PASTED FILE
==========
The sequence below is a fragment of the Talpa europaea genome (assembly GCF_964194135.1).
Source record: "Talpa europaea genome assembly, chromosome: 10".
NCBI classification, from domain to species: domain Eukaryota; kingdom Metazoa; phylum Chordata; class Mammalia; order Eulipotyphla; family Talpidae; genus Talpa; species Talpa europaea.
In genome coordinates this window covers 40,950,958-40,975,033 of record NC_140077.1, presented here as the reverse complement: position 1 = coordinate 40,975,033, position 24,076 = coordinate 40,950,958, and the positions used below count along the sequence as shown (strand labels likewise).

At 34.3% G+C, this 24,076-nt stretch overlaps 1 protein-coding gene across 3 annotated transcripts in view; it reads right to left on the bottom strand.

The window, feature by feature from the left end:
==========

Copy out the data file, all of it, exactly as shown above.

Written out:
The sequence below is a fragment of the Talpa europaea genome (assembly GCF_964194135.1).
Source record: "Talpa europaea genome assembly, chromosome: 10".
NCBI classification, from domain to species: domain Eukaryota; kingdom Metazoa; phylum Chordata; class Mammalia; order Eulipotyphla; family Talpidae; genus Talpa; species Talpa europaea.
In genome coordinates this window covers 40,950,958-40,975,033 of record NC_140077.1, presented here as the reverse complement: position 1 = coordinate 40,975,033, position 24,076 = coordinate 40,950,958, and the positions used below count along the sequence as shown (strand labels likewise).

At 34.3% G+C, this 24,076-nt stretch overlaps 1 protein-coding gene across 3 annotated transcripts in view; it reads right to left on the bottom strand.

The window, feature by feature from the left end: